A Conjoined Book by Karla Kelsey

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I think at this point in the 21st Century we can all agree that the self if not just one self, but an accumulation of selves all grafted onto one another. The idea being that I am one I of many I’s inside me, with all our various relationships to each other, our schedules, our favorite radio stations. I might wake up with I and think something kind. I might regard I with some tenderness, maybe skepticism. That Karla Kelsey’s most recent book, A Conjoined Book, might consider the I from so many different perspectives, blurring lines between the pronouns you, she and I, maybe even smearing a little bit of a he in over the you, all of this is not only germane to 21st Century writing. It is Kelsey’s preferred use of the complication process, what I would label the engine of all Kelsey’s books. Complication around pronoun reference, around a mode of address (like when a speaker is addressing a you that is actually a reflexive “you” and so by rhetorical placement a “you” that is then even more worthy of empathy and compassion), complication, too, around a sense of consequence (especially as it relates to a tragedy). A Conjoined Book is like of a pledge of allegiance to lyric interrogation, and the answers that kind of investigation is uniquely qualified to uncover and, at times, leave covered.

For entry into A Conjoined Book, consider the lyric space between the first and second sections of Kelsey’s previous book, Iteration Nets. It is a space balanced between a condensed stylistics and an effulgent, unspooling generation of world. Graft that in-between space to the speaker from A Conjoined Book, where landscape must be viewed as both setting and expressive canvas. The landscape is actually perceptive of the speaker’s thoughts and feelings, even while it is still the physical landscape where a speaker can walk and reflect. It is like when a river appears in a landscape, it feels as though the river takes over the definition of that landscape. We think of the trees in relation to the river. The new pavilion that was built by the river now belongs to the river. In a similar way, once the landscape appears in Kelsey’s poems, and it is used to help define the speaker’s sentiment, then it starts to feel as though these sentiments cannot not be defined by the landscape.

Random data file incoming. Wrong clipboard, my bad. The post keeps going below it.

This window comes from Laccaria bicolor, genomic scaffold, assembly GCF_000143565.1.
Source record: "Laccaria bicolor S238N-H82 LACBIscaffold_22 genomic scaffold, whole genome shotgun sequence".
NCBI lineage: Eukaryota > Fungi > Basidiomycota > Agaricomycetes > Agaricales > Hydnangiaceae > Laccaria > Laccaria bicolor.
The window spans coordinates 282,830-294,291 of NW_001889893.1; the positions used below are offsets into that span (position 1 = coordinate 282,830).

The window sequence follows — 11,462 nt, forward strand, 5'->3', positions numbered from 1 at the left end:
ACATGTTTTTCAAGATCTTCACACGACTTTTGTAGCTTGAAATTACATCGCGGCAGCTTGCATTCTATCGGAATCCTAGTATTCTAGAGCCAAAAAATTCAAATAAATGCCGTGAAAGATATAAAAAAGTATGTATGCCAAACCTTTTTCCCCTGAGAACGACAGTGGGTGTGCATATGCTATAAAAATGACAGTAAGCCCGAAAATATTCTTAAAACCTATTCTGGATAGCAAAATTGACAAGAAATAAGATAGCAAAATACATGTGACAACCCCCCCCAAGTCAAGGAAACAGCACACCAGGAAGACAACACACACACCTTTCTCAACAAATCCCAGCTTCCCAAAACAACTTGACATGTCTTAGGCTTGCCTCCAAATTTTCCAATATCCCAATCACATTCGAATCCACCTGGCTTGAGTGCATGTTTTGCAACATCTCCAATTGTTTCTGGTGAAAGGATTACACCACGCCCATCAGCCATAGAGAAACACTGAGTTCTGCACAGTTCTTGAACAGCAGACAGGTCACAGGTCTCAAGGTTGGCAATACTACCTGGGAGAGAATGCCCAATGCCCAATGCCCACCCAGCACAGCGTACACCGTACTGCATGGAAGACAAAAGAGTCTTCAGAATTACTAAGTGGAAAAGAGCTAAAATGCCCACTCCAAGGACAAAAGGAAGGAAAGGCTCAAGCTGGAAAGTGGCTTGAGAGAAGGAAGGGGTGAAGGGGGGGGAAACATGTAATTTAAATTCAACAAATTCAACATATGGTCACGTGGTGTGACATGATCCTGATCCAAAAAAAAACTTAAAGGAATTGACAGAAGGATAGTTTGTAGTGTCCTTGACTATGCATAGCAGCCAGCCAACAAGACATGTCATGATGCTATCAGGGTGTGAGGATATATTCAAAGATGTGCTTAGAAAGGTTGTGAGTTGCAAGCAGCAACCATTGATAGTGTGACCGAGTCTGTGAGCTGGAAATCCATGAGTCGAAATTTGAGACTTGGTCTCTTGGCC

Which leads to one of the ways Kelsey uses the lyric to blur sensibilities. How is a poet supposed to parse out experience while also simply experiencing experience? Consider this excerpt from “Landscape of Vantage & Soft Motion”:

Pictured in a wavering voice, in the watery voice of sirens called

through
an account

of solitude. Wrapped in torn blankets & rough sheets I’ve seen between
myself & myself writing stitched into eiderdown densed with breath

& so

infused with the chorused sun, melody dying out as dust blues
the crowd swaying like a canyon undergoing a moment of weather.

This and poems like this are the poems of a submerged voice. They speak with and among a voice that feels like it is below the language, as that voice mines insight from between the fissures of myself and myself. Kelsey’s voice is figured by and within nature. What nature? The nature that feels like the innate, genetic make-up of the poems. The human nature of this speaker very involved in the present and equally involved in the past, and, finally, insistently involved with the ways that the past continues to overshadow her present. And what past is this? The reader will never know except that the picture which evolves in the “AFTERMATH” portion of the book involves a man, woman and a child. And whatever the tragedy they have suffered, it maintains an odd parallel with the second section of the book, a section based closely around Grimm’s fairy tale, “The Juniper Tree.”